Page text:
Women's Running shoes
No, it is not just that women are more prolific at shoe buying. When it comes to running shoes women have different needs to men. Simon Bartold has spent more than his fair share of time worrying about women and their running shoes. Simon works as an international research consultant for ASICS.
For a start Simon is able to quote a dazzling array of statistics on women, their feet and their injuries. One of the seminal pieces of work in this field was published by Jack Taunton in 2002. The paper was written at the end of a 25 year long study during which he studied more than 20,000 people. He looked at who got injured and why they got injured and found women have significantly different injury patterns to men. Women suffer the same rate of injury as men but they suffer different types of injuries. For example, women runners are two times more likely to get anterior knee pain, and that figure may be as high as nine times! They are at least two times more likely to develop lateral knee pain, three times more likely to get gluteus medius injury and ten times more likely to get sacroiliac pain than men.
Simon said: "It has been proposed that known differences in structure can make a difference." Most of us know that women and men are built differently, but when it comes to running shoes it is the differences that affect the biomechanics of running that matter. Simon said it was a myth that women's pelvises are different to men's but that the truth is that their thigh bone length is different relative to hip size - and that changes the biomechanics fundamentally. Women's feet hit the ground differently, the angle of the pelvis when running is different and women are more likely to be 'knock kneed'. The shape of women's feet is also different as they have, relatively speaking, a broader forefoot and narrower heel. That means the fit has to be different; the running shoes have to be built on a different last. Simon said: "We need to look at the shape of the last. Women are more likely to get slipping around the heel. The midsole and outsole are important with regards to touchdown."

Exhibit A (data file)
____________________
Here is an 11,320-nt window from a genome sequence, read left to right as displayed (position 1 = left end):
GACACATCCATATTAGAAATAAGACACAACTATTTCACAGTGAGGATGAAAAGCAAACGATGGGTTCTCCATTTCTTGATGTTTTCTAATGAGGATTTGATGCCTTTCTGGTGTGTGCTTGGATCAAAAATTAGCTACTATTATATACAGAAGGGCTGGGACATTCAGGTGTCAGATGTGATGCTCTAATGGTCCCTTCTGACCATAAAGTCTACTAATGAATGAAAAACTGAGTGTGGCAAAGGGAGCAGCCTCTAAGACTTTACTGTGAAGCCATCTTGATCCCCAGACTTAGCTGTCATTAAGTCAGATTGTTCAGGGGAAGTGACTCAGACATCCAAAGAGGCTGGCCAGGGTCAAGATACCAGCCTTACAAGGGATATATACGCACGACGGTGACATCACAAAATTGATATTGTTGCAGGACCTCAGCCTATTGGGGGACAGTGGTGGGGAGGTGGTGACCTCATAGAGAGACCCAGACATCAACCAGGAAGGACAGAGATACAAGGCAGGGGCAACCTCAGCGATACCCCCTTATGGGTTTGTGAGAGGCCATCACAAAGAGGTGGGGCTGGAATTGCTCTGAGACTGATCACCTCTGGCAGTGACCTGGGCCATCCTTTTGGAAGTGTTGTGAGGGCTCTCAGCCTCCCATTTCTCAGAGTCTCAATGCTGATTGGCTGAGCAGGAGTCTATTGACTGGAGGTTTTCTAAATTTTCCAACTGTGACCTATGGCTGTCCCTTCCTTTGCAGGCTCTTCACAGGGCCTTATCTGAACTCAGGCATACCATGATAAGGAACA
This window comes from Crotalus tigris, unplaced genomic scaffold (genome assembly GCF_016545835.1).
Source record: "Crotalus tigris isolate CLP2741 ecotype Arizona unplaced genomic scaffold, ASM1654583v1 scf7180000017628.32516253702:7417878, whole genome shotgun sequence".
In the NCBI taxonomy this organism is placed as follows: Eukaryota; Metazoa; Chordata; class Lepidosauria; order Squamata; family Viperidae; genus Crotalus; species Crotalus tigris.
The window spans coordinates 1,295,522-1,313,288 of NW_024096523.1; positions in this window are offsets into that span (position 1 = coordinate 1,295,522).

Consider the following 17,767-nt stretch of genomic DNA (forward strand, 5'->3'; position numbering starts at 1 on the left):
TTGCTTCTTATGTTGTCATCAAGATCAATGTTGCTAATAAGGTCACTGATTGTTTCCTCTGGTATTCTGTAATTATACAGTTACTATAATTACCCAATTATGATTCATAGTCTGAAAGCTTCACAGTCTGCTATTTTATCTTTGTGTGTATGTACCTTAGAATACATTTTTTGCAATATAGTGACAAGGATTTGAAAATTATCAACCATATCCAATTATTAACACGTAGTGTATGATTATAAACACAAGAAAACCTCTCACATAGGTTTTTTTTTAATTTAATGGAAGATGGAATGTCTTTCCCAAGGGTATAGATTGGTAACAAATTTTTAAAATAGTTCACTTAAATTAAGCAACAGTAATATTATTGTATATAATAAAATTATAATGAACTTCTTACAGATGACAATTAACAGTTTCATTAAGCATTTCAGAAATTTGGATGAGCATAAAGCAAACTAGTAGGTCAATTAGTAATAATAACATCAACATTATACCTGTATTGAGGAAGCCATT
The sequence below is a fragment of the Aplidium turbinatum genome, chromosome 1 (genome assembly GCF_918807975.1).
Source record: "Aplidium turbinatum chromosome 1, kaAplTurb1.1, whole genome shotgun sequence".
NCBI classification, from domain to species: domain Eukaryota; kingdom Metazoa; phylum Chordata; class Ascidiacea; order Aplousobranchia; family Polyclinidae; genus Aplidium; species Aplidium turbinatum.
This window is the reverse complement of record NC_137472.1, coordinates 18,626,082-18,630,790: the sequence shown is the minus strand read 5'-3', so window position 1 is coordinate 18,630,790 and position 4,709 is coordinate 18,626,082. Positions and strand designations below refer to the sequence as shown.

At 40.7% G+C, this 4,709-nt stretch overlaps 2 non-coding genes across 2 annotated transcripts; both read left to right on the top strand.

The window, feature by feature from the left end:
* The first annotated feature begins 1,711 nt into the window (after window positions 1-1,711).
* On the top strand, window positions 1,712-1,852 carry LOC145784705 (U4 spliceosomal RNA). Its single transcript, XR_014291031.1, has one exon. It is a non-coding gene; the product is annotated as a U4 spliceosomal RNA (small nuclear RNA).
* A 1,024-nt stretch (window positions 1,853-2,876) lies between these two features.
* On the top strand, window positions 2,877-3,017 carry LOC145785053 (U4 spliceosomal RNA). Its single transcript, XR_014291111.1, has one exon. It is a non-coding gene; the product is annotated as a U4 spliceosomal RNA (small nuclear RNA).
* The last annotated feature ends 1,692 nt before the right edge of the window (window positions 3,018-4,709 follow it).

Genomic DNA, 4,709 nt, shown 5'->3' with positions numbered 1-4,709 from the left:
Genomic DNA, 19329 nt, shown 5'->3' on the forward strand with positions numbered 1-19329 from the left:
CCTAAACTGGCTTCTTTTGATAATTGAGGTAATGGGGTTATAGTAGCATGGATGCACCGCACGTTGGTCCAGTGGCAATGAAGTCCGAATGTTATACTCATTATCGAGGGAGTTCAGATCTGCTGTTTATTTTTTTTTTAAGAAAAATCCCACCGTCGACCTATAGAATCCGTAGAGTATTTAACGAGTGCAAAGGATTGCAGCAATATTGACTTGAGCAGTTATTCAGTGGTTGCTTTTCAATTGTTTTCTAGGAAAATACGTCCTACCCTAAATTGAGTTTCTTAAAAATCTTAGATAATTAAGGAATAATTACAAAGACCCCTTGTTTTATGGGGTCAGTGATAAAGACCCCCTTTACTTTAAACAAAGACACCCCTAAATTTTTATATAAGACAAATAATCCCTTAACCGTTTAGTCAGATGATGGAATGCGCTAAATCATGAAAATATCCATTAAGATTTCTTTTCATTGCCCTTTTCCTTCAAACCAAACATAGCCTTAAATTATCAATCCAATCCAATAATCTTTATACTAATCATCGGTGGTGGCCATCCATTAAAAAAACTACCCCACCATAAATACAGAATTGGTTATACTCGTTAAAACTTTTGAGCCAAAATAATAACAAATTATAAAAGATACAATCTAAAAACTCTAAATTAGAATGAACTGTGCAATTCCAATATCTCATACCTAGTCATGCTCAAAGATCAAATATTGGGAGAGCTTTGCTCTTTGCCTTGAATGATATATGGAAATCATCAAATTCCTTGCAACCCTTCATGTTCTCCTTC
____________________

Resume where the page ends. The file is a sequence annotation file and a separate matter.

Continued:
That is not where the differences end. Why is it that women are eight times more likely to suffer anterior cruciate ligament injury? Simon had to ask, "That is not an over use injury, so why is this happening?"
The answer his research has come up with is to do with female hormone levels. He said: "Oestrogen acts as a relaxant on soft tissue. It allows women to give birth and allows ligament to become more distensible." The levels of oestrogen change throughout the monthly cycle. Simon found that in the third week of the cycle oestrogen level increases can reduce 'motor skills' and also lead to a flattening of the foot due to the effects of oestrogen on soft tissue. That made a difference to the fit of the running shoe as well as how the foot functioned. Carrying out research comparing women who were pill users and non-pill users underlined the findings. This led to ASICS building shoes with a different midfoot support structure to allow the arch space to drop in this period. These shoes include the Cumulus, Nimbus, 3000, 2130 and Kayano.
Getting what you want
But it is not just ASICS who have realised the importance of women specific running shoes. Brands are very aware of the fact there are more and more women who run. And that means the brands are doing more and more to cater for women runners. Making women's running shoes is not just about making a men's shoe in pretty colours. As Simon said the lasts are now different, and the design of the midsole takes into account the differences in typical mechanics. But the measures being brought out to give women a more comfortable run go beyond this. For example the Nike Air Zoom Vomero+2 has a stretchable panel in the upper that lies on the outside of the forefoot give better fit and comfort if you suffer with bunions! As with men's shoes women's running shoes are now designed to cater for a wide variety of shapes, sizes, speeds and surfaces. One area that is lagging behind would have to be racing shoes where many brands still only have unisex models of shoe - largely due to the limited numbers of these shoes that are being sold to either men or women. But given the success of Western female distance runners at a world level with the likes of Paula Radcliffe and Deena Kastor leading the charge it shouldn't be too long before this is put right too. To find out which shoes are best suited to you head for our Shoe Wizard.
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